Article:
A home equity loan is one of the most common tools for leveraging the value of real estate. If you're not sure about home equity lending, it's a good idea to learn a bit about it before you borrow. Here is what you should know about home equity as a financial tool.
What Is a Home Equity Loan?
Your house is one of the most valuable assets you have. It functions as a store of wealth, but that leads to the question of how to access that store of wealth. For instance, even if you still have payments to make on a mortgage, you may be able to access some of that value. A home equity loan program allows you to access money from the difference between your house's value and what you have left to pay on it. If your house is worth $350,000, for example, and you have $150,000 left to pay, the available equity would be the $200,000 difference.
How Is Equity Determined?
The bank offering the loan will send a professional to assess the property. Working from the condition of the house, the current market, and recent tax assessments, they'll determine what the property is worth. Likewise, they'll decide how much risk there is with the volatility of the market, and they'll determine how much they're willing to lend you.
Why Take a Loan?
One of the most common arguments for using home equity is to maintain or improve the property. If you have a 30-year loan and have lived at the house for 20 years, there's a good chance it may have some wear and tear. You can use the loan money to fix the roof, remodel the kitchen, upgrade the plumbing, or anything else that strikes you as important.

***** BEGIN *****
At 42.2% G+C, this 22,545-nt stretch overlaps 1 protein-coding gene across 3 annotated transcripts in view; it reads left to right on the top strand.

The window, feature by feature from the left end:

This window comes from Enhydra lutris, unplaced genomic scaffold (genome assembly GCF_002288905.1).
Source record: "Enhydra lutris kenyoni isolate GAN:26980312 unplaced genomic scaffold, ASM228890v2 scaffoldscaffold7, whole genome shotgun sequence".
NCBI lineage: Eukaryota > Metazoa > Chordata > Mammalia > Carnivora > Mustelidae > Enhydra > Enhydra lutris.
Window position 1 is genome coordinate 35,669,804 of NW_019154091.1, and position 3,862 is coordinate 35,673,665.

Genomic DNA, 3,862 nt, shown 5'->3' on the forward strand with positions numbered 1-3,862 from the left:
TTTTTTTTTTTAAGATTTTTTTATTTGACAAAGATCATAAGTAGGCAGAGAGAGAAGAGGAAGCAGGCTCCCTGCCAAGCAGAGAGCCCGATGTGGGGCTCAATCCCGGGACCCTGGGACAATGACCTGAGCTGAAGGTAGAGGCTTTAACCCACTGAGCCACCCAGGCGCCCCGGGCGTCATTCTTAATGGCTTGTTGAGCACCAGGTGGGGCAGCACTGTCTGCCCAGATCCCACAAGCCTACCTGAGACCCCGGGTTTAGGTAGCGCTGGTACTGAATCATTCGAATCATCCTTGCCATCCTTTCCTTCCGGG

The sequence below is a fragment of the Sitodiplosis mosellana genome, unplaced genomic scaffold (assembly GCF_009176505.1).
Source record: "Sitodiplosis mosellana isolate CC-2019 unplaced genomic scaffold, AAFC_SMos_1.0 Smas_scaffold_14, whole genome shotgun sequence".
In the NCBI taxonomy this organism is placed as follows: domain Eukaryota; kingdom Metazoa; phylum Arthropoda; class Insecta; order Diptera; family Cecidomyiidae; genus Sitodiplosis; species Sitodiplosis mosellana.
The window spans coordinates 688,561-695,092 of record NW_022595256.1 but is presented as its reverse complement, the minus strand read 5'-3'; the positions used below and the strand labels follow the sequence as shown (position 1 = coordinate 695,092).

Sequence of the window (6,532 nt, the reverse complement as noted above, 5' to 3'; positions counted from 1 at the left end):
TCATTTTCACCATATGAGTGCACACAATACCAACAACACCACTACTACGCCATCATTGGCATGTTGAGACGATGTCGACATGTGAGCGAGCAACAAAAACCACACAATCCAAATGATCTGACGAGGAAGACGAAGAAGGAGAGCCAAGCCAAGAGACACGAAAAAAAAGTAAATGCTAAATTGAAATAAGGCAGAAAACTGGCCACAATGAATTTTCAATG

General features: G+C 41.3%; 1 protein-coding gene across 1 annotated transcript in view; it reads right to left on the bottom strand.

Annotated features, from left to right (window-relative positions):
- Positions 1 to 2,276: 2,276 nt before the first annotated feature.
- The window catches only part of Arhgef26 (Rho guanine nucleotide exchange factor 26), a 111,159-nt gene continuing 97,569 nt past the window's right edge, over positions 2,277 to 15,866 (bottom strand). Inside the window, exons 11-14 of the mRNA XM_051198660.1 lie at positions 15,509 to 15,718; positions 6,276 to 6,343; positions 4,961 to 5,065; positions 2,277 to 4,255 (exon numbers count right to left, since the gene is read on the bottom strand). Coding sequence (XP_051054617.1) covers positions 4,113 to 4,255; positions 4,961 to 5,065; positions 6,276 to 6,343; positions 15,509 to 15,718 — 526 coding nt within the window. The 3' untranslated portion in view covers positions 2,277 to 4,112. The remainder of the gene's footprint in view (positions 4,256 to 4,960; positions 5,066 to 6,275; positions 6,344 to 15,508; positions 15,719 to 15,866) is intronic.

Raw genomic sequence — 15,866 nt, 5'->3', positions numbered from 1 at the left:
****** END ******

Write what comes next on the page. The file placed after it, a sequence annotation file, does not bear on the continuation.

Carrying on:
Notably, you can also use the equity for other purposes. Perhaps the house is still in great condition, but you want to buy a new vehicle. The equity in your home may provide you access to a better and more stable interest rate than you might get with an auto loan.
Generally, you'll need to have solid credit to take out a home equity loan. The upside, though, is that those with equity in their homes have usually been paying mortgages for several years to a couple of decades. However, the bank will perform a credit check. That will influence the interest rate they offer, especially if you want to use a large portion of the equity.
Contact a home equity lending service for more einformaitno.